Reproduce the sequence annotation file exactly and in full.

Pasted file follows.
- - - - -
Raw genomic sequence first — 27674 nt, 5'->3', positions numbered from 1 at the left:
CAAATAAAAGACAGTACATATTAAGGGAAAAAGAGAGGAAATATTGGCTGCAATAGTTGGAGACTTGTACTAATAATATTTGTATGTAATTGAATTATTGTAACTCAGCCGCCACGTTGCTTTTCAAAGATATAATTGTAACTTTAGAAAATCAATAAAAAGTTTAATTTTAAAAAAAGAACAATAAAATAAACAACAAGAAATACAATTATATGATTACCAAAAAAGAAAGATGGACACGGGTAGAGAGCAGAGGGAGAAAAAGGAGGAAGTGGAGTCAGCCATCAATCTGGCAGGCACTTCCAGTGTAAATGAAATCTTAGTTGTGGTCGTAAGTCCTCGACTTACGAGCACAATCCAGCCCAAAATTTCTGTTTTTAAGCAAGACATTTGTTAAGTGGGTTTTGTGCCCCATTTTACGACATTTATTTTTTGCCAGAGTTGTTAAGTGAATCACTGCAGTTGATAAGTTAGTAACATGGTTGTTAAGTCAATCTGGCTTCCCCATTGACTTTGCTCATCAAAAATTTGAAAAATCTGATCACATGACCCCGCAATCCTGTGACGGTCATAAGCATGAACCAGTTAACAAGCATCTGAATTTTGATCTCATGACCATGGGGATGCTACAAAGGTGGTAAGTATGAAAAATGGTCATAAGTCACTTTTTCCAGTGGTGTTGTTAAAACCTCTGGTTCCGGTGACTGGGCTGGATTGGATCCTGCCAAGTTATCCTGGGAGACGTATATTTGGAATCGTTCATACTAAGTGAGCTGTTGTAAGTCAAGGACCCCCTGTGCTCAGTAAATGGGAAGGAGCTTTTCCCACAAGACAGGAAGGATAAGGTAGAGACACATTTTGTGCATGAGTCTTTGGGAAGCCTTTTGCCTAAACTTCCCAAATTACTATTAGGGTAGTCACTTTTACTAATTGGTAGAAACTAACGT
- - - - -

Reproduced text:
Raw genomic sequence first — 27674 nt, 5'->3', positions numbered from 1 at the left:
CAAATAAAAGACAGTACATATTAAGGGAAAAAGAGAGGAAATATTGGCTGCAATAGTTGGAGACTTGTACTAATAATATTTGTATGTAATTGAATTATTGTAACTCAGCCGCCACGTTGCTTTTCAAAGATATAATTGTAACTTTAGAAAATCAATAAAAAGTTTAATTTTAAAAAAAGAACAATAAAATAAACAACAAGAAATACAATTATATGATTACCAAAAAAGAAAGATGGACACGGGTAGAGAGCAGAGGGAGAAAAAGGAGGAAGTGGAGTCAGCCATCAATCTGGCAGGCACTTCCAGTGTAAATGAAATCTTAGTTGTGGTCGTAAGTCCTCGACTTACGAGCACAATCCAGCCCAAAATTTCTGTTTTTAAGCAAGACATTTGTTAAGTGGGTTTTGTGCCCCATTTTACGACATTTATTTTTTGCCAGAGTTGTTAAGTGAATCACTGCAGTTGATAAGTTAGTAACATGGTTGTTAAGTCAATCTGGCTTCCCCATTGACTTTGCTCATCAAAAATTTGAAAAATCTGATCACATGACCCCGCAATCCTGTGACGGTCATAAGCATGAACCAGTTAACAAGCATCTGAATTTTGATCTCATGACCATGGGGATGCTACAAAGGTGGTAAGTATGAAAAATGGTCATAAGTCACTTTTTCCAGTGGTGTTGTTAAAACCTCTGGTTCCGGTGACTGGGCTGGATTGGATCCTGCCAAGTTATCCTGGGAGACGTATATTTGGAATCGTTCATACTAAGTGAGCTGTTGTAAGTCAAGGACCCCCTGTGCTCAGTAAATGGGAAGGAGCTTTTCCCACAAGACAGGAAGGATAAGGTAGAGACACATTTTGTGCATGAGTCTTTGGGAAGCCTTTTGCCTAAACTTCCCAAATTACTATTAGGGTAGTCACTTTTACTAATTGGTAGAAACTAACGT